The doctoral dissertation in the field of Applied Physics will be examined at the Faculty of Science and Forestry, Kuopio University Hospital and online.
What is the topic of your doctoral research?
In my doctoral thesis, I studied computational methods which can be applied in the clinical applications of neuronavigated transcranial magnetic stimulation (TMS). TMS is a non-invasive brain stimulation method, which places a coil on the scalp to activate cortical neurons via electromagnetic induction. Its main clinical applications include mapping of the motor cortex and depression therapy.
In motor mapping, TMS pulses are targeted at different cortical sites, and the resulting muscle responses are measured to estimate the location and size of the motor representation area. The spread of the TMS-induced electric field and the variability of muscle responses hinder outlining the motor representation areas, and no consensus currently exists on how to determine the representation area based on the motor map. More accurate evaluation of the representation areas in preoperative mapping would advance surgical planning.
In depression therapy, TMS pulses are targeted at the prefrontal areas of the brain. Traditionally, this targeting has been performed by utilising external anatomical landmarks, which causes inter-subject variation in the target location. This also increases the variability of treatment responses. More consistent and user-independent targeting would probably increase the efficacy of TMS treatments.
What are the key findings or observations of your doctoral research?
My doctoral research showed that the placement and orientation of the TMS coil have a major effect on the cortical electric field distribution and the strength of the resulting muscle response, which is often observed also as a muscle movement. Due to the electric field spread, motor mapping may overestimate the true extent of the motor repsesentation area, and the strongest muscle responses are induced in a relatively compact area in comparison with the motor map. In the doctoral research, the activated cortical area was estimated by applying a computational method which takes into account the electric field distribution induced by the stimuli constituting the TMS-based motor map.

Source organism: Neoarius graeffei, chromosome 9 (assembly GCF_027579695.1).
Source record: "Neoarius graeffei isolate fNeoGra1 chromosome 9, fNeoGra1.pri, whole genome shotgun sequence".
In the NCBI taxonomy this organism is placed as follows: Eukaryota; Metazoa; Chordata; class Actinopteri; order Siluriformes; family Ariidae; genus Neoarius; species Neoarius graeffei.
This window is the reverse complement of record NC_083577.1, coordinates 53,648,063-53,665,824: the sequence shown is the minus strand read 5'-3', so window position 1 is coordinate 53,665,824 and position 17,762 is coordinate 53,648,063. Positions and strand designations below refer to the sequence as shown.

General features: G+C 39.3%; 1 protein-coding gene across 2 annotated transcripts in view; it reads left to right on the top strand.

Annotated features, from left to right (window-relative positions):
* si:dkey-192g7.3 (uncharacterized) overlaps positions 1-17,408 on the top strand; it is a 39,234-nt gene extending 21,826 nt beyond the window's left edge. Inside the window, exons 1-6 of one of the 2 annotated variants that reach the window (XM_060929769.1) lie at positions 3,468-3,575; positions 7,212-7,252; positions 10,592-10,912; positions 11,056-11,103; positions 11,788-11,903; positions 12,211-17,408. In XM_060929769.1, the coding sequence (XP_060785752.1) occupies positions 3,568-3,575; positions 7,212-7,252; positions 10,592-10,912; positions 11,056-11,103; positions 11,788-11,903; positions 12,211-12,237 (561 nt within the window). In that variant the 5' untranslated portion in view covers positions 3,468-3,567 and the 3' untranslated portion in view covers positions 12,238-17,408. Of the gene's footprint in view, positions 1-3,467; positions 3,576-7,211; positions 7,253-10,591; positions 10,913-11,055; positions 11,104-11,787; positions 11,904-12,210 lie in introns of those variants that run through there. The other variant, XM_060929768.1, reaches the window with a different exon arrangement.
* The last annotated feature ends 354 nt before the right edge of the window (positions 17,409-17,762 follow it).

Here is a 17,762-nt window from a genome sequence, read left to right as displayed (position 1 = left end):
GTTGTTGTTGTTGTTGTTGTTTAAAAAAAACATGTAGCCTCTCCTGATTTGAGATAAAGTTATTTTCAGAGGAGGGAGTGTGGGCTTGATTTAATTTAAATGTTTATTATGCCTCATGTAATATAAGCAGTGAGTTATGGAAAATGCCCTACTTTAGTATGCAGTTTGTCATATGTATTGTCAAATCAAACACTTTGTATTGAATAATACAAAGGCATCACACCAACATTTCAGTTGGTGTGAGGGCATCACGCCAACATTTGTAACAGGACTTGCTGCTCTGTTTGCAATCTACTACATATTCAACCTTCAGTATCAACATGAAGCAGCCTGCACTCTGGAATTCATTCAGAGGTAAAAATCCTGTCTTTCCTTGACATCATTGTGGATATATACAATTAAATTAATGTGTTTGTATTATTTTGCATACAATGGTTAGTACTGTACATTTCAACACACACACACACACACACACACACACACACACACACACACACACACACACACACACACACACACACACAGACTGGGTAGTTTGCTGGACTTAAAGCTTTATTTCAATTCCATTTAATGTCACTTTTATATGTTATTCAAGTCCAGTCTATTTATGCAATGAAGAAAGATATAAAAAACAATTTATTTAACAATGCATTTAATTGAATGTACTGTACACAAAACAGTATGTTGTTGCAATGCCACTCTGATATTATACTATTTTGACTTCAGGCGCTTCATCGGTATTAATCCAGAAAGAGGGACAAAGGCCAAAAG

My doctoral research also presented a user-independent method for TMS therapy targeting based on anatomical or functional brain atlases. This method was compared with a reference method which utilizes neuroanatomical landmarks to determine the therapy target. Based on this comparison, the presented computational method provided anatomically consistent targeting.
How can the results of your doctoral research be utilised in practice?
The computational method for more accurate delineation of the motor representation areas can be utilised in surgical planning, which may enable larger extents of resection and reduce the time required for the operation. In addition to the preoperative mapping, accurate motor maps are important in evaluating plastic cortical changes in several patient groups, such as stroke patients.
The developed treatment targeting method offers a practical tool for visualizing various brain areas during the treatments. This method is already used clinically to aid in depression treatment targeting.
What are the key research methods and materials used in your doctoral research?
The main research method of my doctoral research was neuronavigated TMS, which utilises individual magnetic resonance images to target the stimulation accurately on the cortex for motor mapping and therapy applications. To assess the activated cortex more accurately, the induced electric field was modeled in a realistic head model by applying the finite element method. The study subjects in the motor mapping studies were healthy volunteers.
The treatment targeting method applied freely available tools developed for the analysis of magnetic resonance images of the brain to combine a previously published brain atlas with the patient’s head model. This study utilised the magnetic resonance images of TMS therapy patients.
Neuronavigated TMS is a relatively new device which is used for functional brain imaging and therapeutic applications. Its usage is increasing globally, especially in the treatment of depression and pain, but also in mapping the cortical motor and language areas preoperatively. TMS is also widely used in neuroscientific research for studying normal brain function and pathophysiology of various neurologic disorders.
The doctoral dissertation of Jusa Reijonen, MSc (Tech), entitled Computational methods for advancing clinical applications of transcranial magnetic stimulation will be examined at the Faculty of Science and Forestry, Kuopio University Hospital, and online, on 1 April at 12 noon. The opponent will be Associate Professor Aapo Nummenmaa, Harvard Medical School, Athinoula A. Martinos Center for Biomedical Imaging, and the custos will be Professor Petro Julkunen, University of Eastern Finland. Language of the public defence is Finnish.
For further information, please contact:
Jusa Reijonen, firstname.lastname@example.org, p. 040 505 2804